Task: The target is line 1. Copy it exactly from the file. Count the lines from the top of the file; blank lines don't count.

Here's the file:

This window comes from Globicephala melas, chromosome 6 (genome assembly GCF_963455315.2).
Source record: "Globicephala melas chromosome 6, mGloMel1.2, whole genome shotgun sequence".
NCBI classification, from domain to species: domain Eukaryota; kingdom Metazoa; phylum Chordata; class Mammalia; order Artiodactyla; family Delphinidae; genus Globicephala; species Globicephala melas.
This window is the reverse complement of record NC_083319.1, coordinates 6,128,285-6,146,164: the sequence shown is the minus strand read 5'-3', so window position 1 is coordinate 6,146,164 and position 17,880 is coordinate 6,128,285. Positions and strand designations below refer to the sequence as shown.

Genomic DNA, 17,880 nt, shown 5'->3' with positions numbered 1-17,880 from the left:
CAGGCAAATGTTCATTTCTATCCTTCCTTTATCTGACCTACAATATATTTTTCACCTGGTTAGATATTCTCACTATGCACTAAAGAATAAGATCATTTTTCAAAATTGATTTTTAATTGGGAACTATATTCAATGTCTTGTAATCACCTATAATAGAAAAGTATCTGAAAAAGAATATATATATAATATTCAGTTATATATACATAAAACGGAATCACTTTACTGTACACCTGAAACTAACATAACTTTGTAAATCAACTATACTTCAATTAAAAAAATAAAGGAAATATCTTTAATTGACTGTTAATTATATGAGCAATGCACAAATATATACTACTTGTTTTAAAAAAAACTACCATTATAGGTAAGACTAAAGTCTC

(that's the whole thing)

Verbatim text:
This window comes from Globicephala melas, chromosome 6 (genome assembly GCF_963455315.2).